The naturalization of protected areas is based on the discursive redefinition of both the environment and the social actors that inhabit it. This article studies how, within the processes associated with the creation and management of protected areas, discourses are generated that define humanity in relation to nature and its effects on access to resources and power relations. These processes are analyzed on the basis of a comparative ethnographic case study of El Manu National Park (Amazon, Peru) and the Galapagos National Park (Ecuador). Finally, it is concluded that discourses on humanity are instrumental in the processes for legitimizing or delegitimizing the role played by locals within protected areas, depending on attributed proximity or distance of humans to nature.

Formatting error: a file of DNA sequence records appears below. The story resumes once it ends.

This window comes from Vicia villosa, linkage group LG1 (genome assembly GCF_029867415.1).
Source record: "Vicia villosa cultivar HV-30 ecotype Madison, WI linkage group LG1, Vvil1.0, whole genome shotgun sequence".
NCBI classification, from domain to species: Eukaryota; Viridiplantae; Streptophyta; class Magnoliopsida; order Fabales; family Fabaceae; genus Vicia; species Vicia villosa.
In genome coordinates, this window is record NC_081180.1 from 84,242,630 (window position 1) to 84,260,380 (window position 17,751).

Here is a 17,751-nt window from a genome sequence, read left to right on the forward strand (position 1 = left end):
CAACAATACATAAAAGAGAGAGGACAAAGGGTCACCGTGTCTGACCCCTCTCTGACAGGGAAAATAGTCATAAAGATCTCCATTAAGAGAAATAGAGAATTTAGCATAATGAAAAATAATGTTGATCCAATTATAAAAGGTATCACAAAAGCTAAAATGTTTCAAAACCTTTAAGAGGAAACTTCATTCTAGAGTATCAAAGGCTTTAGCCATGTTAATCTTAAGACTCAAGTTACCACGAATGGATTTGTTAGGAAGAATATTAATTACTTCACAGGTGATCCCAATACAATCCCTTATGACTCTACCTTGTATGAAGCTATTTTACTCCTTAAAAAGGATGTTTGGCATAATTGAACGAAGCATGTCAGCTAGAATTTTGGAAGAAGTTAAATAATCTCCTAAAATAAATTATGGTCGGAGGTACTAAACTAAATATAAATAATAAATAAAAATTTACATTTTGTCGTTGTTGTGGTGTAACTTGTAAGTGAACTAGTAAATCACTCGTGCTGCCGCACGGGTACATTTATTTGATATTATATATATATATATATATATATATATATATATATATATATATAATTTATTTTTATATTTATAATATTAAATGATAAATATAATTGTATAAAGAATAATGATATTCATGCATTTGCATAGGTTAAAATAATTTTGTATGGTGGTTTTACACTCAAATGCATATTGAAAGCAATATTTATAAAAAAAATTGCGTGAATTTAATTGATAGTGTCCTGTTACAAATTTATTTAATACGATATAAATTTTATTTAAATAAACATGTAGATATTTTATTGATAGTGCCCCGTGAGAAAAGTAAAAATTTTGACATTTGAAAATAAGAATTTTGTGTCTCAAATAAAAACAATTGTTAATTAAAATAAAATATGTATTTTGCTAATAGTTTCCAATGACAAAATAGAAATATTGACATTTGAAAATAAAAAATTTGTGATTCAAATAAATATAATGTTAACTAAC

Keywords: nature, naturalization, humans, discourse, protected areas, Amazon, Galapagos
How to Cite:
Valcuende del Río, J. M. & Ruiz-Ballesteros, E., (2019) “Trapped in nature: discourses on humanity in processes of environmental naturalization”, Journal of Political Ecology 26(1), 184-201. doi: https://doi.org/10.2458/v26i1.23244